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Russell McVeagh review: Women felt 'intimidated, confused and uncomfortable'

Dame Margaret Bazley led the review into sexual misconduct allegations at Russell McVeagh. Photo / RNZ

A scathing review into the culture of the embattled law firm Russell McVeagh has been released.

Law firm Russell McVeagh had a culture of excessive drinking when sexual misconduct allegations arose in 2015 and 2016, an independent review has found.

Dame Margaret Bazley, who led the review, is releasing her findings this morning.

Watch the media conference with Dame Margaret Bazley and Russell McVeagh chairman Malcolm Crotty here:

The firm has apologised to the women involved and assured their actions will result in meaningful change.

The first of the allegations complained of occurred at a Christmas party in Wellington in December 2015.

Four female university students who were working at Russell McVeagh as summer clerks told the review of being groped and kissed by a male partner in the firm.

Dame Margaret said the women told her they felt intimidated, confused and uncomfortable about what occurred.

"They told me they were distressed this had happened at a work function where they thought they should have been safe.

"They also told me they knew what had happened was wrong but were initially unsure about whether to report it as no one around them had reacted at the time."

Read the full report here:

The second incident complained of occurred at a smaller team Christmas party at the same partner's home.

Alcohol was supplied until late in the evening and an incident of inappropriate sexual conduct occurred at that time.

In the third incident, the same male partner and some staff went for drinks and dinner.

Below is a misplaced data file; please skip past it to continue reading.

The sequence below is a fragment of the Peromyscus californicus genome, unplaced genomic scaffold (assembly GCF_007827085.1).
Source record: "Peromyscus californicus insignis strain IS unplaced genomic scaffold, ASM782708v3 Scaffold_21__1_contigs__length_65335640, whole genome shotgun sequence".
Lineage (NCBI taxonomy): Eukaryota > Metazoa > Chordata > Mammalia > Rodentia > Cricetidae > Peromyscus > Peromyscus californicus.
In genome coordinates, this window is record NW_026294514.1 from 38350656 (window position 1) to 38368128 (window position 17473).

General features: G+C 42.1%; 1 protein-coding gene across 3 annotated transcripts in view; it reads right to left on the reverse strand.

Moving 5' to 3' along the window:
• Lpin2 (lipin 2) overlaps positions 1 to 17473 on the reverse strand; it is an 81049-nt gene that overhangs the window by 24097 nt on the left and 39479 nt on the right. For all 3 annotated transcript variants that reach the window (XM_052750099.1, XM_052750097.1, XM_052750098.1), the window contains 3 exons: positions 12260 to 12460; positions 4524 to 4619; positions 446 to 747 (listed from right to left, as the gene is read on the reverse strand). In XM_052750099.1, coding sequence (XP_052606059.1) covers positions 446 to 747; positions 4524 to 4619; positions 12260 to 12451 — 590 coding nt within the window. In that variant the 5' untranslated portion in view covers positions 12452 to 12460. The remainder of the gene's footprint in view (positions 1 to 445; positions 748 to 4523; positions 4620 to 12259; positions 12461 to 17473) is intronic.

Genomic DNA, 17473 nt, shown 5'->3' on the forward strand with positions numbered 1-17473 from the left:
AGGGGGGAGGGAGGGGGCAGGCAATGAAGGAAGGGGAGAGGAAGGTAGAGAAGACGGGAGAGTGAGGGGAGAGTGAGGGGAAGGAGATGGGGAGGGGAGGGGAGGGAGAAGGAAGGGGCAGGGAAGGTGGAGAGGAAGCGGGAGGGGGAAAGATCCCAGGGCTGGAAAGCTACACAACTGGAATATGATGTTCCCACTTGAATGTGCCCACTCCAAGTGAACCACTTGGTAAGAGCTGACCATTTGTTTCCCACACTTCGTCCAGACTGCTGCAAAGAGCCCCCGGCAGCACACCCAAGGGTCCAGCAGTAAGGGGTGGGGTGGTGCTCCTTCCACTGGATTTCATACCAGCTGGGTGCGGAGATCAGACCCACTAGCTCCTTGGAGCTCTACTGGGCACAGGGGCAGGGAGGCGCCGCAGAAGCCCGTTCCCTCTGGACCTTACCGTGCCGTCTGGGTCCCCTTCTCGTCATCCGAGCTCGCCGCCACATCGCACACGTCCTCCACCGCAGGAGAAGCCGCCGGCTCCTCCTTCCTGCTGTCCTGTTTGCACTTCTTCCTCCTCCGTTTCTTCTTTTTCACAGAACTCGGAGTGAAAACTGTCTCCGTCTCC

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There was more excessive drinking and later there was a reported incident of inappropriate sexual conduct by one of the male solicitors.

Firm's failings

Dame Margaret has found that the firm missed warning signs leading up to the incidents and there was a lack of leadership in the Wellington office.

She said the firm had no policies for alcohol or host responsibility and she was told the threshold for unacceptable behaviour at social events was high.

She has recommended the firm engage an independent expert to advise on developing policies around those issues.

Dame Margaret has also found the incidents were managed poorly, with serious consequences for the people involved.

"I have formed a view the summer clerks should have been offered specialised counselling and independent legal representation once the firm had sufficient information about the incidents.

"The HR Director repeatedly told the women 'we will do whatever you want; tell us what you need', but the women could not realistically have been expected to know what they needed and were relying on a professional process to safeguard them."

The recommendations include that the firm acknowledges its handling of the incidents was poor and issues a full apology for its actions and inaction to those involved, including staff.

Dame Margaret has also recommended the firm enlist external expertise to develop a stand-alone sexual harassment and sexual assault policy.

She has also found the firm gave a verbal reference for the solicitor involved in the third incident.

It also continued to work with the former partner accused of involvement in the other incidents after he left the firm, because the company was still handling some of his former clients.

Her recommendations include that Russell McVeagh engage an independent expert to advise on policies regarding employment references and reallocation of files after a partner leaves the firm.

"That the firm, and the profession more generally, does whatever is necessary to ensure there is a strong regulatory regime in place to deal with those who act in sexually inappropriate ways."

"Pockets of bullying"